Friday, September 2, 2011

Piracy often brings down price of product

Last week while on my way to office, my cab stopped at a traffic signal. A small kid came to me waving a copy of the Harvard Business Review (HBR). I asked him "kitne ka hai?" (how much is it for?) He replied "pachas rupiya" (fifty rupees).

I realised it was pirated, but it was a steal at fifty bucks, given that the original costs Rs 750. Before I could decide whether to buy it or not the signal changed, and I had to hand over the copy back to the kid.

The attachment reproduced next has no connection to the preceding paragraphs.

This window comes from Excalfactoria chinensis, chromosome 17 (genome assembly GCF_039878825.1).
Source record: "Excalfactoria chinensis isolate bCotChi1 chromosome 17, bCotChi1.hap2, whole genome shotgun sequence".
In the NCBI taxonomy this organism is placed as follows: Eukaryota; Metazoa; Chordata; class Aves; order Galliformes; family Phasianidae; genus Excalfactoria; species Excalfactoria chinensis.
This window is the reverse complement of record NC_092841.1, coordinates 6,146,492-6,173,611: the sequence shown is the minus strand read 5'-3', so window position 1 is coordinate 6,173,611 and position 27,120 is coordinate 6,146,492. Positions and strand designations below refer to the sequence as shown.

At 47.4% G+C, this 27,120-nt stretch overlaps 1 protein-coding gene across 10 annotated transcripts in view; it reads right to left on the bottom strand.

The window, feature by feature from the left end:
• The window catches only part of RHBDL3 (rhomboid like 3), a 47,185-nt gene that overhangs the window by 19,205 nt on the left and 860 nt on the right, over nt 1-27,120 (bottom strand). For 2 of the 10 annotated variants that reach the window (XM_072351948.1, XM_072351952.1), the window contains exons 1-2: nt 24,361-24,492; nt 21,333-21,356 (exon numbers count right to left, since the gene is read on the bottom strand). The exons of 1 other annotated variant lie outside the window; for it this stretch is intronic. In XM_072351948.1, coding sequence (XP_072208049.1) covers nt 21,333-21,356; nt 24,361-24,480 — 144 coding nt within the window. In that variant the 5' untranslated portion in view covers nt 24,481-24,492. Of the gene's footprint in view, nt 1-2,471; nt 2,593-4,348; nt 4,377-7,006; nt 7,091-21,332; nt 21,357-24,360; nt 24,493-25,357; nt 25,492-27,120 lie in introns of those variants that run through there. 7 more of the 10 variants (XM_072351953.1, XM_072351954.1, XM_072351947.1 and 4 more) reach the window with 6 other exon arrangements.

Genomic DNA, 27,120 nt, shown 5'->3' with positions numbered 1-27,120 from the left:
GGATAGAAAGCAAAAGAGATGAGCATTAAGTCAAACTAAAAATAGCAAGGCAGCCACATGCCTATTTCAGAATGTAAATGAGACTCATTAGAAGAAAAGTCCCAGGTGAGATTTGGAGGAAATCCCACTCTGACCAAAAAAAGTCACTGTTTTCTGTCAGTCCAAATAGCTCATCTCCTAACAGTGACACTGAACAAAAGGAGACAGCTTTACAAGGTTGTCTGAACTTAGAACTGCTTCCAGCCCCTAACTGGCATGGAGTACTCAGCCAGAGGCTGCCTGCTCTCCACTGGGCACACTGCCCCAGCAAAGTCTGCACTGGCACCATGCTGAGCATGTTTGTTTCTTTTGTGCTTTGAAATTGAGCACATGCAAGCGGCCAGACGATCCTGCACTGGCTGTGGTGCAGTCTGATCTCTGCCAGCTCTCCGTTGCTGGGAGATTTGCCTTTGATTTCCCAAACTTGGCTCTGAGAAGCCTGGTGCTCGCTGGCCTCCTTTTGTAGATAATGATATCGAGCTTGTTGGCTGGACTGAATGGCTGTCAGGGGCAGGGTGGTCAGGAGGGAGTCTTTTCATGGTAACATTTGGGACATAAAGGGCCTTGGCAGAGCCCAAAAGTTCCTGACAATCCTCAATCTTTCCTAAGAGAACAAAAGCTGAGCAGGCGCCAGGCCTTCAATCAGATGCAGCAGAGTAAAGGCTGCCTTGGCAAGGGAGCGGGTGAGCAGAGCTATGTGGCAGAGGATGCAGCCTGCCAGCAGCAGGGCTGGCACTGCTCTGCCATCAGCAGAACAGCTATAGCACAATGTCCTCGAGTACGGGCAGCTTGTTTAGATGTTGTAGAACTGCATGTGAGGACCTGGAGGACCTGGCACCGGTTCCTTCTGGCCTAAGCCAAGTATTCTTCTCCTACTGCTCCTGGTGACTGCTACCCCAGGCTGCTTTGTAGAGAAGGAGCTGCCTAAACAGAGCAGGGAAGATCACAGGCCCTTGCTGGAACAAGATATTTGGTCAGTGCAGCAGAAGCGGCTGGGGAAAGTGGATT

All kinds of pirated books are available at Mumbai traffic signals. But this was the first time I saw a pirated HBR. A few years back, Dhirbubhai Ambani's biography The Polyester Prince, written by Australian journalist Hamish McDonald, and which has never been available in India, became a traffic signal bestseller. Gregory David Roberts the author of Shantaram commented in an interaction that his book sold thrice as much at traffic signals than through normal distribution channels.

Full report here Economic Times

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